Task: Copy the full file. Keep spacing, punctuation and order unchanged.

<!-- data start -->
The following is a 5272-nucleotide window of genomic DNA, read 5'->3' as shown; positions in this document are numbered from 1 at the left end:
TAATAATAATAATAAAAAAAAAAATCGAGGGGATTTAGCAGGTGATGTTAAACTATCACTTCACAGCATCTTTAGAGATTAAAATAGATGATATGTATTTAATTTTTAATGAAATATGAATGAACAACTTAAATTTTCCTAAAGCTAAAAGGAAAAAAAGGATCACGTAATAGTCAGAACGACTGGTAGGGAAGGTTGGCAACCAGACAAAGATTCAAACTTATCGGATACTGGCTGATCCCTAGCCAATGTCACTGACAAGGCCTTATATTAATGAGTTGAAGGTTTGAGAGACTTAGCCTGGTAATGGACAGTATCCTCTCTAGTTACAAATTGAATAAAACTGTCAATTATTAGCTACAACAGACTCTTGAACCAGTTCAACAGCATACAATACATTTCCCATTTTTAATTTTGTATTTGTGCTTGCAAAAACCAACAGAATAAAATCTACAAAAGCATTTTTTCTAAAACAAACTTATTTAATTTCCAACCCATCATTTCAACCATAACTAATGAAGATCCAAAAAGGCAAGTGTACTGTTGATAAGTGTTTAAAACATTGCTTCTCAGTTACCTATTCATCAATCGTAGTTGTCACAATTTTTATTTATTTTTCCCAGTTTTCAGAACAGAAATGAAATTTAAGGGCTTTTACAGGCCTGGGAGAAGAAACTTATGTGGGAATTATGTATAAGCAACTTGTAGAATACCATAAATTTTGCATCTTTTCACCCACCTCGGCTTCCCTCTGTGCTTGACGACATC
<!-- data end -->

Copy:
The following is a 5272-nucleotide window of genomic DNA, read 5'->3' as shown; positions in this document are numbered from 1 at the left end:
TAATAATAATAATAAAAAAAAAAATCGAGGGGATTTAGCAGGTGATGTTAAACTATCACTTCACAGCATCTTTAGAGATTAAAATAGATGATATGTATTTAATTTTTAATGAAATATGAATGAACAACTTAAATTTTCCTAAAGCTAAAAGGAAAAAAAGGATCACGTAATAGTCAGAACGACTGGTAGGGAAGGTTGGCAACCAGACAAAGATTCAAACTTATCGGATACTGGCTGATCCCTAGCCAATGTCACTGACAAGGCCTTATATTAATGAGTTGAAGGTTTGAGAGACTTAGCCTGGTAATGGACAGTATCCTCTCTAGTTACAAATTGAATAAAACTGTCAATTATTAGCTACAACAGACTCTTGAACCAGTTCAACAGCATACAATACATTTCCCATTTTTAATTTTGTATTTGTGCTTGCAAAAACCAACAGAATAAAATCTACAAAAGCATTTTTTCTAAAACAAACTTATTTAATTTCCAACCCATCATTTCAACCATAACTAATGAAGATCCAAAAAGGCAAGTGTACTGTTGATAAGTGTTTAAAACATTGCTTCTCAGTTACCTATTCATCAATCGTAGTTGTCACAATTTTTATTTATTTTTCCCAGTTTTCAGAACAGAAATGAAATTTAAGGGCTTTTACAGGCCTGGGAGAAGAAACTTATGTGGGAATTATGTATAAGCAACTTGTAGAATACCATAAATTTTGCATCTTTTCACCCACCTCGGCTTCCCTCTGTGCTTGACGACATC